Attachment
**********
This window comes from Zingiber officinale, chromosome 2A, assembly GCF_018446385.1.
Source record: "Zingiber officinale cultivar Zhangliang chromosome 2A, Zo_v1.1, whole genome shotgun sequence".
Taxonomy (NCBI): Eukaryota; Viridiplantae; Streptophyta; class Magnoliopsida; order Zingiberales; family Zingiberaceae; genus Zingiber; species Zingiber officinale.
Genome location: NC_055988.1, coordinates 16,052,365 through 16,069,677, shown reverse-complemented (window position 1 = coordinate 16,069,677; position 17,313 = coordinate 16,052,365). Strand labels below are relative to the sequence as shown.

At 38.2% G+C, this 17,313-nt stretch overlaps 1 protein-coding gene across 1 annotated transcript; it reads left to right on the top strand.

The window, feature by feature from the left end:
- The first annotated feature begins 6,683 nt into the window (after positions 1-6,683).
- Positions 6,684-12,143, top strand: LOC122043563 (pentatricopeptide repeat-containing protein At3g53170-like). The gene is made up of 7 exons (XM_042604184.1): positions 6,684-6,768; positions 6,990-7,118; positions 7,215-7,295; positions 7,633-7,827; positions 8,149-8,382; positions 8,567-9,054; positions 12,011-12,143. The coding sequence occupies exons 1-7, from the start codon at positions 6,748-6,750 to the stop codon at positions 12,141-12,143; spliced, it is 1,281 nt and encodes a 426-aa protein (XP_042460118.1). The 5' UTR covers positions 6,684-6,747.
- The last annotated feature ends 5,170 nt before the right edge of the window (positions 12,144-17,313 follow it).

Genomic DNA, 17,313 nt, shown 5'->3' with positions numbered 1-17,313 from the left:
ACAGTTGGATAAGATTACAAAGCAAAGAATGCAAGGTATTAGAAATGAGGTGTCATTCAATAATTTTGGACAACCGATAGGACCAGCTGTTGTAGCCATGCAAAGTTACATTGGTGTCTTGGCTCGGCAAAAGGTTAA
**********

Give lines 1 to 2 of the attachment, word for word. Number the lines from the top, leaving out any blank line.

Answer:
This window comes from Zingiber officinale, chromosome 2A, assembly GCF_018446385.1.
Source record: "Zingiber officinale cultivar Zhangliang chromosome 2A, Zo_v1.1, whole genome shotgun sequence".